Because of initial loss in the techno-blabber, I may have lost the subtle characterization Godwin had been trying to establish and its repercussions. While the steady transition from technical to emotional was masterful, it was difficult to understand as a story-telling vehicle from a single read. In retrospect, I see the stress-laden crew in their heavily technical environment fighting with their basic humanity: freedom from restraint. The professional strain combined with the nanny state of their work environment compels them to accept superficial relationships which become the only drama in their rather placid lives.
Even the aliens are a—I can't really say “clever” because it's too obvious, but—good vehicle to shatter the technological pride of the humans and belittle their emotional understanding of humanity. I feel compelled to say that the aliens are “stereotypical aliens” but that’s almost an oxymoron, yet it will suffice for now. Aboard the Limbo Search, stereotypes are also abound: the Vietnamese man who still drinks rice whiskey, the German man who interjects his speech with Germanisms, and the addicted smoker who squirrels away cigarettes and willingly incurs the fines resulting from his habit.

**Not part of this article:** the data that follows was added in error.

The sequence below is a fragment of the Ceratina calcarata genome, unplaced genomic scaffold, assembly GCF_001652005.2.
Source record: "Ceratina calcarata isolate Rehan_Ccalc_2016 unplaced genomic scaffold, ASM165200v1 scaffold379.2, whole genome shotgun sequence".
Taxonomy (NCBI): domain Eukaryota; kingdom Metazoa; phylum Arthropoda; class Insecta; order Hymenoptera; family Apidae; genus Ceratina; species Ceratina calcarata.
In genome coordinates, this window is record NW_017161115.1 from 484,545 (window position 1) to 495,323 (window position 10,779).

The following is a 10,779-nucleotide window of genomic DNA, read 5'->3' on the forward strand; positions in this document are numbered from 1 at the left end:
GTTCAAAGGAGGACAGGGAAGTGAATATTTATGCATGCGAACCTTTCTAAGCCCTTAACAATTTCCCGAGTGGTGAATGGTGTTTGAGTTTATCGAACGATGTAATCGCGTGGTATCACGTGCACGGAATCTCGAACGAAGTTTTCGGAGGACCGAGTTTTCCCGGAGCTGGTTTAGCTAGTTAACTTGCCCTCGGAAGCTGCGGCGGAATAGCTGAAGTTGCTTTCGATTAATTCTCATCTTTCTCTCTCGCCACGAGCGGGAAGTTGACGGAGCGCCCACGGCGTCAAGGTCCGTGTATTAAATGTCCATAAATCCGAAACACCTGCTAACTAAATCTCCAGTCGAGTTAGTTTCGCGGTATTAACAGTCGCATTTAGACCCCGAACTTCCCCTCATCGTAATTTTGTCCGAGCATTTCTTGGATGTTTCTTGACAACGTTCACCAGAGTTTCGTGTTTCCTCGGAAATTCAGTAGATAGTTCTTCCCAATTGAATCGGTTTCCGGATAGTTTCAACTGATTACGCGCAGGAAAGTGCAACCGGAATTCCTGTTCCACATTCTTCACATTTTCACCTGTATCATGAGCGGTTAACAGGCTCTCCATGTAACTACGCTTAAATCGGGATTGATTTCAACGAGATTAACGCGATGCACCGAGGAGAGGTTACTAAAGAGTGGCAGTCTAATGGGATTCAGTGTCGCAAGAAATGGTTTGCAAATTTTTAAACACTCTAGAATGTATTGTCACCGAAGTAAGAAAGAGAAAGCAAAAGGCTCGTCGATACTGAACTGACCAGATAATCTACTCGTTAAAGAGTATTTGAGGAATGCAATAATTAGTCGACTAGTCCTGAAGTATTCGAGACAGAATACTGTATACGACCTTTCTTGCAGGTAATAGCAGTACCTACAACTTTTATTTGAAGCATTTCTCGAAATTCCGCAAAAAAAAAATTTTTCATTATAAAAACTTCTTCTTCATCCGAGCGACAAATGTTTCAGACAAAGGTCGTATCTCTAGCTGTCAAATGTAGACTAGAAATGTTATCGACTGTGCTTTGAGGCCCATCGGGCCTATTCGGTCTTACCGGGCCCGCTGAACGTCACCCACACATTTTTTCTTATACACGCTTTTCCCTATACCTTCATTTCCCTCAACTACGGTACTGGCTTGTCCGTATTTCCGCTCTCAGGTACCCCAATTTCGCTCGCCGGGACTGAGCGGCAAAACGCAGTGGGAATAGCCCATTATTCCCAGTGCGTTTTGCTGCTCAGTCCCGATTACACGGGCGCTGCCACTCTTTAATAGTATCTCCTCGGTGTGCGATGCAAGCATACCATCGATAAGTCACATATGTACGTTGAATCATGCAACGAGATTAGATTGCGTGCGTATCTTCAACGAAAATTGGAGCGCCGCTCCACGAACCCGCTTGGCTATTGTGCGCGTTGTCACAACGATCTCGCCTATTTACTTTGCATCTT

While each personality may be nebulous as the corporations which exploit the cosmos, the surface-level emotional investment between characters creates a unique tension between them—a token pairing for the same of drama. This, too, imparts tension with the reader, who observes (in third-person omniscient) the unnecessary pairing-off and the resulting battle of soullessly authenticating the relationship. As mentioned before, even the conclusion offers whiplash of emotion; this whiplash isn’t directed at the reader to evoke a response, rather a coming-to-terms for the character in situ.
Beneath the overarching technological/emotional plot, there lingers a tang of absurdity which the reviewer can’t pin down. The sixth-sense of absurdity is bolstered by one of Parke Godwin’s other series: Snake Oil (Waiting for the Galactic Bus  and The Snake Oil Wars ). It seems he had had a pleasure for writing criticisms of modern life and history. I’m not sure if there is anything else in his bibliography which beckons my readership, but one may still catch my eye.